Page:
Whoops! Sen. Lisa Murkowski regrets a vote she took ... a few days ago. If she knew five days ago what she knows now, she never would've supported the Blunt Amendment, the add-on to a highway bill that would've allowed any employer with "moral objections" to refuse to cover contraception -- or any other health-related service or activity -- in their healthcare plans. Murkowski voted for the amendment, along with every other Republican save retiring Maine moderate Olympia Snowe. Now, one weekend later, she says sorry. She had no idea she was signing on to a hugely unpopular and politically suicidal campaign to restrict the rights of women!
Alaska's Murkowski is not quite a Snowe-level RINO, but she did rather famously lose a primary election to a Tea Party upstart in 2010, putting her solidly in the "too moderate for the modern Republican Party" camp. (She then won reelection with a rare successful write-in campaign, in part because the Tea Party upstart turned out to be a weird extremist with a history of paranoia and lying.) She is pro-choice. She is obviously pro-contraception. She just voted against those two principles because ... well, because she's a Republican, and it seems like a bunch of Republicans briefly convinced themselves that this issue was a winner, politically.
Then she went home to Alaska for the Iditarod, and according to the Anchorage Daily News, a bunch of her supporters gave her what-for.
"I have never had a vote I've taken where I have felt that I let down more people that believed in me," she said.
She'd meant to make a statement about religious freedom, she said, but voters read it as a vote against contraception coverage for women. The measure was so broad, it's hard not to read it that way. I suspect Murkowski saw that, but for reasons she didn't share with me, voted for it anyway.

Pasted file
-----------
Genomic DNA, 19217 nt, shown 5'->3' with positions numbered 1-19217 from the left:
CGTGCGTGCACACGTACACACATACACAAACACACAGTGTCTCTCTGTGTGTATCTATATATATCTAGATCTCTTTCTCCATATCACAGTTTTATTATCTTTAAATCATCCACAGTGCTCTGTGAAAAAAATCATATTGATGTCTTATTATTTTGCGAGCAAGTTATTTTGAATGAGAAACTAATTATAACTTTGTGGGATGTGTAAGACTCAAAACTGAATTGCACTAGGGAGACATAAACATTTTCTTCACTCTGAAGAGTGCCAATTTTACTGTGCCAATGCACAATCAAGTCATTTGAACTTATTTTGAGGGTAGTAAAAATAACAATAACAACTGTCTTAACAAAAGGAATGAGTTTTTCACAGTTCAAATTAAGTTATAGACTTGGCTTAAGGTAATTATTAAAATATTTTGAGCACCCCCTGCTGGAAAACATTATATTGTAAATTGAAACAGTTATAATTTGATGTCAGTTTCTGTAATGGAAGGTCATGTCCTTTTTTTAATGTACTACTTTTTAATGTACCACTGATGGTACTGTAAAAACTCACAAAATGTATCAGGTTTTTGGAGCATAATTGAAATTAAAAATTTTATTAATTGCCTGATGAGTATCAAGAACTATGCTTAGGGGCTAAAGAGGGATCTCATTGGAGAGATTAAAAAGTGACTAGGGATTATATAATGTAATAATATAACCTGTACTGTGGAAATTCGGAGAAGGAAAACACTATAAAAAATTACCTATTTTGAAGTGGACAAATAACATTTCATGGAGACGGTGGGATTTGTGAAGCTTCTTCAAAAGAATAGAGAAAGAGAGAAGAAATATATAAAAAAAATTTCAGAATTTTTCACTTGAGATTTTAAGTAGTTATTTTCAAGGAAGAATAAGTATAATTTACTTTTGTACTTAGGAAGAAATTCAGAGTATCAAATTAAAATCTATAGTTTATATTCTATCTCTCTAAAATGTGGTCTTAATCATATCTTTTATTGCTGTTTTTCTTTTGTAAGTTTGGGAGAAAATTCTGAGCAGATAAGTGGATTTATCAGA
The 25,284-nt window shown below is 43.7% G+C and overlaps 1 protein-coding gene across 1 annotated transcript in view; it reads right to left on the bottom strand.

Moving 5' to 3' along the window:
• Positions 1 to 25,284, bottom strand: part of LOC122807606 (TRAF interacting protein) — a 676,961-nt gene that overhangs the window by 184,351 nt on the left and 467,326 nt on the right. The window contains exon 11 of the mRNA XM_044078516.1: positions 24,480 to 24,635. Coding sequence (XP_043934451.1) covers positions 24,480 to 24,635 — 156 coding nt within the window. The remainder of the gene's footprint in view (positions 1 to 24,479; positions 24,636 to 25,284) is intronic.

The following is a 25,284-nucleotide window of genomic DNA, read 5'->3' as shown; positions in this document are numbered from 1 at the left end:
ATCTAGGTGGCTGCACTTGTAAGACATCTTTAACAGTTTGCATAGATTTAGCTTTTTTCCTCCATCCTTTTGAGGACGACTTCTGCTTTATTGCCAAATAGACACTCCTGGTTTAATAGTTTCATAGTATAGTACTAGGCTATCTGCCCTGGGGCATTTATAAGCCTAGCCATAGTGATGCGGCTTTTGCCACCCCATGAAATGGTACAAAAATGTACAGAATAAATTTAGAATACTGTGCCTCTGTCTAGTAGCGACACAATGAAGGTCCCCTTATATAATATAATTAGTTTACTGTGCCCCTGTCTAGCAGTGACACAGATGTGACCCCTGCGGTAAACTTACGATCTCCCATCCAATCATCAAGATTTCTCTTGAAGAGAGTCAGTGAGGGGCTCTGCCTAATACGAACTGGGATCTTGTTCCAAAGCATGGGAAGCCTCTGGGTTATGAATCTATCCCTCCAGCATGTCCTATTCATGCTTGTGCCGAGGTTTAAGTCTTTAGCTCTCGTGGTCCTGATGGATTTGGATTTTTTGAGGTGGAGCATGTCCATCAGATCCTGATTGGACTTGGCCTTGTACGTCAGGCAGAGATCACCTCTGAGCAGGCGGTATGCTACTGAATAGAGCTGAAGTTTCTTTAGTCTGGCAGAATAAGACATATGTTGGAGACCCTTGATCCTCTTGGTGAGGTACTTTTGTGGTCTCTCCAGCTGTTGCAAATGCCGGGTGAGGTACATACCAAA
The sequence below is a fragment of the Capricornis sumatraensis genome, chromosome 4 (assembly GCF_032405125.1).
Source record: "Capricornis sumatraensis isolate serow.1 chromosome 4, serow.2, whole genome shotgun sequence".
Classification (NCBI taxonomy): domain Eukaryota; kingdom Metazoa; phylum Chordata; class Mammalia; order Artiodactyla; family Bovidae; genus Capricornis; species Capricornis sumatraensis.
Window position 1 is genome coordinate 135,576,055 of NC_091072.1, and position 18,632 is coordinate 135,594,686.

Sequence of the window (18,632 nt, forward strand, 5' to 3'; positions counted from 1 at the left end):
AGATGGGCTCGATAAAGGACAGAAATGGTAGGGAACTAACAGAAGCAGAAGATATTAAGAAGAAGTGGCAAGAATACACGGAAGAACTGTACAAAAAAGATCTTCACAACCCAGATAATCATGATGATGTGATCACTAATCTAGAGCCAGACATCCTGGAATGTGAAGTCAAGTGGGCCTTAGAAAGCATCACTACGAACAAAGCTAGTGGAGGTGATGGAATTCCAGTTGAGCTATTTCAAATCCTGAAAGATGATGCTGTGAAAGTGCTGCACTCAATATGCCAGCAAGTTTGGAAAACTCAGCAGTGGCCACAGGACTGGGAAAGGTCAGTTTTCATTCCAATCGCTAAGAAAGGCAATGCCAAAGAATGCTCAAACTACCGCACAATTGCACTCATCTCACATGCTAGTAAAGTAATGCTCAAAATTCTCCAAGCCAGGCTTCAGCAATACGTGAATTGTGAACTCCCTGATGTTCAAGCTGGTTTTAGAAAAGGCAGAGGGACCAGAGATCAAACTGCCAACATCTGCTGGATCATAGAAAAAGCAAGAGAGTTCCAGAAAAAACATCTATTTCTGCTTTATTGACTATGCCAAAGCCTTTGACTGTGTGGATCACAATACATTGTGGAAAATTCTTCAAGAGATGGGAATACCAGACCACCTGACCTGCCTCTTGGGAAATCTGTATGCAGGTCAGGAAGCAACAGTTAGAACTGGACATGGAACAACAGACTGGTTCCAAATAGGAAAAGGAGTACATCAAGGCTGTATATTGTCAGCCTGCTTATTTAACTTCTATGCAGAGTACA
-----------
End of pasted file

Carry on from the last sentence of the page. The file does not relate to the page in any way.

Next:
Yeah, that isn't a great excuse. Two weeks ago Murkowski was aligning herself with the conservative Catholic bishops and practically adopting the "Obama's war on religion" talking point. Professional moderates like her are always shifting according to the prevailing political winds, but they usually don't reverse themselves so definitively quite so quickly. And it is an especially bad look to do so less than week after a controversial vote.
It should be clear that there's not actually room in the current party for pro-choice women -- it's clear to Snowe, it's fair to say -- and attempts by these 14 sad members of Congress to balance their needs to actually represent their constituencies with their responsibilities to party leadership will only get more difficult. The GOP basically just took a 40-year step back on reproductive rights, and everyone in the party who disagrees with that decision should have probably actively resisted it instead of apologizing after the fact.